However, there does appear to be an independent tradition regarding a prophet called Myrddin as we have seen in the Omen of Britain, although we cannot securely date this tradition prior to the 10th Century. The common perception of a wizard in a pointed hat with long white beard as familiar to most people from childhood tales are no more than modern interpretations of the Merlin creation of Geoffrey of Monmouth. Geoffrey had to rename him as Merlin as Myrddin sounds too much like merde, excrement to a Norman audience.

Continued in Wizards and Wildmen Part II - Son of an Incubus

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Notes:
1. "Meldred and Lailoken”, British Library manuscript Cotton Titus A. XIX.
2. See Part III – The Hawk of May
3. The Trifunctional Hypothesis is a controversial conjecture proposed by French mythographer Georges Dum├ęzil. The hypothesis states that Indo-European religion has societies and religions divided into three similar roles: warriors, priests, and farmers, as seen in the Welsh story Lludd & Lleuelys, which echoes three elements of the story of Naudu and Lug, in the Irish tale The Second Battle of Mag Tuired.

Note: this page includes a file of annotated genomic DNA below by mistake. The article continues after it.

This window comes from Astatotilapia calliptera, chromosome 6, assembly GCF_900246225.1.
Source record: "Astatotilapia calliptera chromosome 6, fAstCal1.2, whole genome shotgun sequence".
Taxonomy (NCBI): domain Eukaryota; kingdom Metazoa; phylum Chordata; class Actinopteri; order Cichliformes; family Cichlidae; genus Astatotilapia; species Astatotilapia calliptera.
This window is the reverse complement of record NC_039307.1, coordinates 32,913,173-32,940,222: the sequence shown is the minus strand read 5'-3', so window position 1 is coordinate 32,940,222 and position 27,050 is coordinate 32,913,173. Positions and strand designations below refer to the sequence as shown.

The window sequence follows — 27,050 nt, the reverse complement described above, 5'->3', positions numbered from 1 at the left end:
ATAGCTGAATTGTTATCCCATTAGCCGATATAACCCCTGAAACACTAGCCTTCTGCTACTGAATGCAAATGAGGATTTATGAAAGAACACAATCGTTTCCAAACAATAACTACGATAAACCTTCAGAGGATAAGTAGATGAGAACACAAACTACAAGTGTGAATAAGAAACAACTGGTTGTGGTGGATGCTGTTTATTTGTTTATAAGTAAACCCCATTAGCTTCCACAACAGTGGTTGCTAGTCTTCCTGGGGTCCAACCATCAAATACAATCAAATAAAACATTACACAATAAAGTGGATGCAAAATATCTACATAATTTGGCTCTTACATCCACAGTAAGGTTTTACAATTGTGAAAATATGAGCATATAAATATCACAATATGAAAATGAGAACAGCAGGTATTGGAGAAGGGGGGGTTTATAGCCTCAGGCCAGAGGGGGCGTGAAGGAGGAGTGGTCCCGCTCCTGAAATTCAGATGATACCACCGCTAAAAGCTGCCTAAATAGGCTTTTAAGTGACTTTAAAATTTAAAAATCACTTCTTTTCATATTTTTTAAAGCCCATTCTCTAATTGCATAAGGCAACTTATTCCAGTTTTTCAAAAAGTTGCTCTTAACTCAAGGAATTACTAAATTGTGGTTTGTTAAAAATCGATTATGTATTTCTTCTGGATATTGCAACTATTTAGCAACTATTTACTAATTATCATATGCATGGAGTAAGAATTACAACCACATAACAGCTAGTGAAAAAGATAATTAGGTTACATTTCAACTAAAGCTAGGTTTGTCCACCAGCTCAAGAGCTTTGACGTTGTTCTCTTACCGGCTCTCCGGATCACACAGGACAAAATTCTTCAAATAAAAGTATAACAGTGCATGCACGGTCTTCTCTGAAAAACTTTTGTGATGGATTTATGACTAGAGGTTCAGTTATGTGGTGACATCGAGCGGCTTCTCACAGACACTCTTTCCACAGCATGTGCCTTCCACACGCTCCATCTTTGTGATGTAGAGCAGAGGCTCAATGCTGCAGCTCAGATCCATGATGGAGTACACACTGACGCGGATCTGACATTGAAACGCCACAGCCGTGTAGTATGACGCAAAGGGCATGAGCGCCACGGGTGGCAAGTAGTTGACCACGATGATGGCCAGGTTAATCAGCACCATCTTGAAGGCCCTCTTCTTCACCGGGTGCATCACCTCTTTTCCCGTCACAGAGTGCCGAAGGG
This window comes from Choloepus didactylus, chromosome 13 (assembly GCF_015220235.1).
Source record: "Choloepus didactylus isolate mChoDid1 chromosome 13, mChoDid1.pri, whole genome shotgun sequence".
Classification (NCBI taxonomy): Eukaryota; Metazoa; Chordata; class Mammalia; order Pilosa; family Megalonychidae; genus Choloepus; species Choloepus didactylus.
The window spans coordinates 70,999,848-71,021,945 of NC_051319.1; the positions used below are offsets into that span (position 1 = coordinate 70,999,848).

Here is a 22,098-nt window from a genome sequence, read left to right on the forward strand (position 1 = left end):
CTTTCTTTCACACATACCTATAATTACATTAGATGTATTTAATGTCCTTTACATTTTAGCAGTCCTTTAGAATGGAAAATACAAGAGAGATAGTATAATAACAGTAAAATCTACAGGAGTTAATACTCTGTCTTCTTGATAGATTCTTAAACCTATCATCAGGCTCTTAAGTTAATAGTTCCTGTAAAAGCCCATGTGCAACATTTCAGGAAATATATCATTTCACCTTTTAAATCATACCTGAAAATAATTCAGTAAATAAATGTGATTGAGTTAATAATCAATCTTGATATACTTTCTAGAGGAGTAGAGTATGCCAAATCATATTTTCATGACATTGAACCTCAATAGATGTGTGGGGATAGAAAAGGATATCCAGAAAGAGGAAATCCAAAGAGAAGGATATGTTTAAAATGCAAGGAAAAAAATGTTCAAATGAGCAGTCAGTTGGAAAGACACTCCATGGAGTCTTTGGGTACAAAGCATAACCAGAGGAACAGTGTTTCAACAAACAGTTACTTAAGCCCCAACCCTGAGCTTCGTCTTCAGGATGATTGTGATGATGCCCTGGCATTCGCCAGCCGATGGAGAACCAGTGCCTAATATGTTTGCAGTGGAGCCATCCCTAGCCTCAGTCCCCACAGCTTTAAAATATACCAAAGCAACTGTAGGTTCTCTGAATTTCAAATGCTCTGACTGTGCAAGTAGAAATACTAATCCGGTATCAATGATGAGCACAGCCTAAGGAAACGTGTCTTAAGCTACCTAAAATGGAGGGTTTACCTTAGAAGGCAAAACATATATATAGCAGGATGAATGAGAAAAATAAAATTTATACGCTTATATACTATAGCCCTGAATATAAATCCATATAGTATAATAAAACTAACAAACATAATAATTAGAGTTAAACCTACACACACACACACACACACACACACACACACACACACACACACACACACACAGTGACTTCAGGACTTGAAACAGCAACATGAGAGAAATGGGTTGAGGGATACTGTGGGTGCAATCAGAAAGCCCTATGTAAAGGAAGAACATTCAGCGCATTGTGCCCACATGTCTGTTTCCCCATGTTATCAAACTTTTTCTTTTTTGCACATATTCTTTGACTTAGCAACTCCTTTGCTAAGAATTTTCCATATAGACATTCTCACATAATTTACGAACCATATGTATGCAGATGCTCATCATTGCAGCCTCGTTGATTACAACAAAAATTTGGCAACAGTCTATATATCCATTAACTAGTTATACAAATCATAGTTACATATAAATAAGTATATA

4. Pharsalia (“On The Civil War"), BOOK I, The Crossing of the Rubicon - Marcus Annaeus Lucanus. The Online Medieval & Classical Library [http://omacl.org/Pharsalia/book1.html]
5. Pharsalia (“On The Civil War"), BOOK III Massilia, The Online Medieval & Classical Library [http://omacl.org/Pharsalia/book3.html]
6. John T Koch, The Gododdin of Aneirin: Text & Context from Dark Age North Britain, University of Wales Press, Cardiff, 1997.
7. A O H Jarman, Aneirin: Y Gododdin, Gomer Press 1990, stanza 45, p.30.
8. Joseph P Clancy, Medieval Welsh Poems, Four Courts Press 2003, A text, stanza 40, p.55.


Picture Credits:
Lleu’s Bath House from The Mabinogion by Lady Charlotte Guest
Merlin and Vivien enter the woods. Engraving by Gustave Dore.